Seychelles: Law of Offshore
Table of Statutes
This is a non-exhaustive list of the main Seychellois statutes affecting offshore and non-resident business. The statutes are listed in alphabetical order – click on the statute for a fuller description of the statute, the legal regime it forms part of, or in some cases the text of the law.
Anti-Money Laundering Act 2006
Central Bank of Seychelles Act 2004
Civil Aviation Act 1996
Companies Law 1972
Companies (Special Licence) Act, 2003
Financial Institutions Act 1984
Financial Institutions Act 2004
Foreign Exchange Act 2009
Foundations Act 2009
Insurance Act 1994
Insurance (Non-Domestic Insurance Business) Regulations 1996
Insurance Act 2008
International Business Companies Act 1994
Interactive Gambling Act 2003
International Corporate Service Providers Act 2003
International Trade Zone Act 1995
International Trade Zone Regulations 1995
International Trusts Act 1994
Investment Promotion Act 1994
Limited Partnership Act, 2003
Merchant Shipping Act 1992
Mutual Assistance in Criminal Matters Act 1995
Mutual Funds Act 1997
Mutual Funds And Hedge Funds Act 2008
Protected Cell Companies Act, 2003
Securities Act 2007
Seychelles International Business Authority Act 1994
In May 2001 it was announced that several amendments to the current exchange control and money and trade taxation laws would be considered by the National Assembly in order to tackle the country's growing black market. The Seychelles aimed to close loopholes that existed in laws such as the Foreign Earnings Act, Exchange Control Act, Central Bank of Seychelles Act and the Trades Tax Act.
An amendment to the Foreign Earnings Act ensured that foreign exchange earners are obligated to use the country's banking system. A new definition of "non-resident" enlarged on the term to include "any person in or resident in Seychelles who engages in a trade, business or activity with another such person for or on behalf of or for the benefit or purpose of any person not resident in Seychelles."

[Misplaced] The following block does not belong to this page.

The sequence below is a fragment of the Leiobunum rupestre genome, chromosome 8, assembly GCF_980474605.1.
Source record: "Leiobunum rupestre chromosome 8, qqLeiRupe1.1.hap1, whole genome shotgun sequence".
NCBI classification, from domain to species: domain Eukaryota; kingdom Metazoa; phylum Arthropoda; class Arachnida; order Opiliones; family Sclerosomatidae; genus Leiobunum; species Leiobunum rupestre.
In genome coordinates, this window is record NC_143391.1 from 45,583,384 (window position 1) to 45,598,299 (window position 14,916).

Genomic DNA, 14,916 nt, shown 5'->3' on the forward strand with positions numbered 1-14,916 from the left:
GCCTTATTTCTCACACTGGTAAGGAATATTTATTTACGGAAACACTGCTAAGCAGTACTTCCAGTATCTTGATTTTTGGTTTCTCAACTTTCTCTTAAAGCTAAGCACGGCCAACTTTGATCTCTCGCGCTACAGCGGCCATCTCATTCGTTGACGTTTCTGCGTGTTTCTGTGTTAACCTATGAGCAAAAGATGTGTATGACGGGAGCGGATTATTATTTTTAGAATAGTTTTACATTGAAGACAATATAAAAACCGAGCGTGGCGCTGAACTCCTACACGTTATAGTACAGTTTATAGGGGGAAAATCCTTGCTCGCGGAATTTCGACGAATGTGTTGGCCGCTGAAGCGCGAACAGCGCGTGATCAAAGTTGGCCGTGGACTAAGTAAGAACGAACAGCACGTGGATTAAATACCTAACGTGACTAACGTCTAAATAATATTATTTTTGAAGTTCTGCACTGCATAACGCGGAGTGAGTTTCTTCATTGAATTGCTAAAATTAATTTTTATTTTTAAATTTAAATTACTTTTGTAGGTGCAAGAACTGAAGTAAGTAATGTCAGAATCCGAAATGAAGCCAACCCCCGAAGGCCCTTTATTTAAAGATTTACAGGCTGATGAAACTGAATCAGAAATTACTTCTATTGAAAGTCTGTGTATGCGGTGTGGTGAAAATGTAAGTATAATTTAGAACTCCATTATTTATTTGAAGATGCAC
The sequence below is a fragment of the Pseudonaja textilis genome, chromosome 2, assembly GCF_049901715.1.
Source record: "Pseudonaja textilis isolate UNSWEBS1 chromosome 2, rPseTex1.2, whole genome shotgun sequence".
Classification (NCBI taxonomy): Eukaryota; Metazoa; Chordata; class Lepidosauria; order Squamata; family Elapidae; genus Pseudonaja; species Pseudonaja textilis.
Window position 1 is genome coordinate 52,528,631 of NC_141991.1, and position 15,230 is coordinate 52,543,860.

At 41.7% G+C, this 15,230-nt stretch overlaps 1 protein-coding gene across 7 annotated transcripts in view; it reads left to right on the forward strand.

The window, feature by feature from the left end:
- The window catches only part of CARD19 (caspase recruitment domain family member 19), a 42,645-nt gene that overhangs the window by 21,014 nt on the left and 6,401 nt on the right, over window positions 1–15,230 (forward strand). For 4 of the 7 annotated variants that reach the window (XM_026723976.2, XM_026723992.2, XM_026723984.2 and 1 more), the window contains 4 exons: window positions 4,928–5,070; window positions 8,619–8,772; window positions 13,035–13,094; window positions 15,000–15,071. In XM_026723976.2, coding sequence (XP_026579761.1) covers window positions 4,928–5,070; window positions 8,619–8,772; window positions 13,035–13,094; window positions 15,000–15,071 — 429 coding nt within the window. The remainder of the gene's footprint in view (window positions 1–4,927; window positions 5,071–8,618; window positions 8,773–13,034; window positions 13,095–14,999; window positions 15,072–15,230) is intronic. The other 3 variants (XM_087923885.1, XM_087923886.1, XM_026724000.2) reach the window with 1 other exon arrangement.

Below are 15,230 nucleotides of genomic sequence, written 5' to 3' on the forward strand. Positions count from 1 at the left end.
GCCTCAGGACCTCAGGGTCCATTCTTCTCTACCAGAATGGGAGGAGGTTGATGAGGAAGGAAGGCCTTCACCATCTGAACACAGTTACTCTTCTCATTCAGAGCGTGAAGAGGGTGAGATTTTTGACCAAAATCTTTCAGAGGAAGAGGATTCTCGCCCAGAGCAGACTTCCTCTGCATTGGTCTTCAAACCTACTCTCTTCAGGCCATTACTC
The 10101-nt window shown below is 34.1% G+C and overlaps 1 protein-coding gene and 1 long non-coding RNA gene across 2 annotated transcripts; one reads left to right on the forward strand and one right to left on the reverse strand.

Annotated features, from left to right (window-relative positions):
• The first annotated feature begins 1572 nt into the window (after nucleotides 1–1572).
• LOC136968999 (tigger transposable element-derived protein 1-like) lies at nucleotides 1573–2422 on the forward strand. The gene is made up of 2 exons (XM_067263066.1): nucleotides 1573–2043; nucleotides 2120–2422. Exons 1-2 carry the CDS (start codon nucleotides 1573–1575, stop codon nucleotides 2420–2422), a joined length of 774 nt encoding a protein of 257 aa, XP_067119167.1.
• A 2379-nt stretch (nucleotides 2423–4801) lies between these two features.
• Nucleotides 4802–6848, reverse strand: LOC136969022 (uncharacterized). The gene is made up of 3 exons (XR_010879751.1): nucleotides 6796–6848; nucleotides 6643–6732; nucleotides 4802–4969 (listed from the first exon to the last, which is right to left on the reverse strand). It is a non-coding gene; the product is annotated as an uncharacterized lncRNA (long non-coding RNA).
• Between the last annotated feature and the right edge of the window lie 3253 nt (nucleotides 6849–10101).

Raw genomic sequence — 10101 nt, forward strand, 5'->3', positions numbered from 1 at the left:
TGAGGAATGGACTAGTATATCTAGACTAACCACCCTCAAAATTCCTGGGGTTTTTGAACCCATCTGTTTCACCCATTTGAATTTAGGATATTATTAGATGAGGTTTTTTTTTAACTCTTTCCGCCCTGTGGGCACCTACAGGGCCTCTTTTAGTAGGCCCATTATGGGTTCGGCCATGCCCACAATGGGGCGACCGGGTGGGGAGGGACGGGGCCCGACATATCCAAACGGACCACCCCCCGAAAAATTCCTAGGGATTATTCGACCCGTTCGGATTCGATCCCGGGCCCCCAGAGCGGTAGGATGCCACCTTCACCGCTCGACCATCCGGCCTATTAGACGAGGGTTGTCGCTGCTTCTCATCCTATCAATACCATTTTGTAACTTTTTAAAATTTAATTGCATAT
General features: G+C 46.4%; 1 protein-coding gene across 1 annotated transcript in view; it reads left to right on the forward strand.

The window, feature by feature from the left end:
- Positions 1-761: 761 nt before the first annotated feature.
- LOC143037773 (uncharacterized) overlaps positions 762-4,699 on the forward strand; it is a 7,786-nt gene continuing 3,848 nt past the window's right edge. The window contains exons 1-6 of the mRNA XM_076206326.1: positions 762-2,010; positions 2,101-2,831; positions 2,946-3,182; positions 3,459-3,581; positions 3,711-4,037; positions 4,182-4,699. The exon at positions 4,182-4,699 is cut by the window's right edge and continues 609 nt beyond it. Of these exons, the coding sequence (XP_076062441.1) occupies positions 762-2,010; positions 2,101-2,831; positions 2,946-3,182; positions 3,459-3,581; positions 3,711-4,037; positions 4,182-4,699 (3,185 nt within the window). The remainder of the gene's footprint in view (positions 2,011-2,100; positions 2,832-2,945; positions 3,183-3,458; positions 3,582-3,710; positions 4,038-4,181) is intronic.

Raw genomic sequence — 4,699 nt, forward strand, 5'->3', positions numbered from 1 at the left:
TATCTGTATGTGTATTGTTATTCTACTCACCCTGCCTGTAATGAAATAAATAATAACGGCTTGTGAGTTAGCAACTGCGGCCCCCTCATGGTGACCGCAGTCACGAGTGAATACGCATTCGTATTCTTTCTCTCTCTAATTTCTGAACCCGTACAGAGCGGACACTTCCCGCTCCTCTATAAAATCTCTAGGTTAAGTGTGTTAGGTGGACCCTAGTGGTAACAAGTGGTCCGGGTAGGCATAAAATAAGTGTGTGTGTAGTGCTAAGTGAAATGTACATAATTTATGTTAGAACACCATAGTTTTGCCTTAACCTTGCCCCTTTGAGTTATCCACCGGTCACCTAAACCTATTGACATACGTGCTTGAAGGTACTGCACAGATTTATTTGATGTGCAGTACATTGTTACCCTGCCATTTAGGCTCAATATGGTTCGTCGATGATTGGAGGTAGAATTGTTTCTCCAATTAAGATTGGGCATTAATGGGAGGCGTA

Amendments to the Trades Tax Act strengthened price controls and enabled the authorities to put a 'true' value on imported goods. Changes to the Exchange Control Act required individuals who possess any foreign currency to show evidence that it was obtained from a registered dealer and prohibit the buying and selling foreign currency by authorised dealers at rates above the maximum rate or below the minimum rate determined by the Central Bank as well as prohibiting the export and import of Seychelles currency notes and coins in excess of R2,000. Amendments to the Central Bank Act led to the appointment of an Exchange Controller.
The Central Bank of Seychelles Act 2004 makes provision for the Central Bank to operate more as an independent institution.
In November, 2006, the government of the Seychelles announced the establishment of the Non-Bank Financial Services Authority (NBFSA), an organisation intended to support the liberalisation of the Seychelles economy and increase transparency in financial transactions.
According to a statement by the Department of Public Administration in the Vice-President's Office, the setting up of the NBFSA was to be overseen by Conrad Benoiton who is credited with steering through the creation of the Seychelles International Business Authority (SIBA), the government's inward investment promotion body.
Areas falling under the remit of the body include the insurance and mutual fund sectors, and the stock exchange.
The Central Bank continues to concentrate on price stability, regulation of banks and other functions falling under the Financial Institutions Act.
"Government is divesting from parastatal activities and a process is being put in place for the sale of shares to individuals and companies," explained the statement.
"In the climate of greater transparency and liberalization, there is therefore an urgency to have a financial services body to be fully involved with the regulation of trading of shares," it added.